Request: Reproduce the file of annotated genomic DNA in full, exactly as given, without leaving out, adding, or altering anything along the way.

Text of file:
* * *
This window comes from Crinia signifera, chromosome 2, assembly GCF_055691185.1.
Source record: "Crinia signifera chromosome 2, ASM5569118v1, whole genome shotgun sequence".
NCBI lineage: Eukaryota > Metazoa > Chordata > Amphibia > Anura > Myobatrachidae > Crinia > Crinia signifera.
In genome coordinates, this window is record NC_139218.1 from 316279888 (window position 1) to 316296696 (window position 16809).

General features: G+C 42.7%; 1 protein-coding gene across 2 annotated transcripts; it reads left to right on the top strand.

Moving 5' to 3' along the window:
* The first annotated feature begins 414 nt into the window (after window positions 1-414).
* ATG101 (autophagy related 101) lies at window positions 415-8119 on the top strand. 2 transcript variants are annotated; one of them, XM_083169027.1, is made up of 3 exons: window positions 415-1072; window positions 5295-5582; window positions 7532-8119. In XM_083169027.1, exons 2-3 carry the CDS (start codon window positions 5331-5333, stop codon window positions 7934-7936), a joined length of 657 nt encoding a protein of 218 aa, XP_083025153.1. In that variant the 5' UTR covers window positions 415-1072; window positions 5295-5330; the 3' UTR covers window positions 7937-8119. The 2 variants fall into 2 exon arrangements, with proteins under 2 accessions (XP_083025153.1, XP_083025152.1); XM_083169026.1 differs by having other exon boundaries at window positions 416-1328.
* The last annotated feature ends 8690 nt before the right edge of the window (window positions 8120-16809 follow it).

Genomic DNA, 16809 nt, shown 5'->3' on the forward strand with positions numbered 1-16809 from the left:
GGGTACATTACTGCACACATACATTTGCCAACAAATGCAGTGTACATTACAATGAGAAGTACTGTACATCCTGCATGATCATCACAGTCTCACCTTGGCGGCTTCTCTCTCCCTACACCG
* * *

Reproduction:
This window comes from Crinia signifera, chromosome 2, assembly GCF_055691185.1.
Source record: "Crinia signifera chromosome 2, ASM5569118v1, whole genome shotgun sequence".
NCBI lineage: Eukaryota > Metazoa > Chordata > Amphibia > Anura > Myobatrachidae > Crinia > Crinia signifera.
In genome coordinates, this window is record NC_139218.1 from 316279888 (window position 1) to 316296696 (window position 16809).

General features: G+C 42.7%; 1 protein-coding gene across 2 annotated transcripts; it reads left to right on the top strand.

Moving 5' to 3' along the window:
* The first annotated feature begins 414 nt into the window (after window positions 1-414).
* ATG101 (autophagy related 101) lies at window positions 415-8119 on the top strand. 2 transcript variants are annotated; one of them, XM_083169027.1, is made up of 3 exons: window positions 415-1072; window positions 5295-5582; window positions 7532-8119. In XM_083169027.1, exons 2-3 carry the CDS (start codon window positions 5331-5333, stop codon window positions 7934-7936), a joined length of 657 nt encoding a protein of 218 aa, XP_083025153.1. In that variant the 5' UTR covers window positions 415-1072; window positions 5295-5330; the 3' UTR covers window positions 7937-8119. The 2 variants fall into 2 exon arrangements, with proteins under 2 accessions (XP_083025153.1, XP_083025152.1); XM_083169026.1 differs by having other exon boundaries at window positions 416-1328.
* The last annotated feature ends 8690 nt before the right edge of the window (window positions 8120-16809 follow it).

Genomic DNA, 16809 nt, shown 5'->3' on the forward strand with positions numbered 1-16809 from the left:
GGGTACATTACTGCACACATACATTTGCCAACAAATGCAGTGTACATTACAATGAGAAGTACTGTACATCCTGCATGATCATCACAGTCTCACCTTGGCGGCTTCTCTCTCCCTACACCG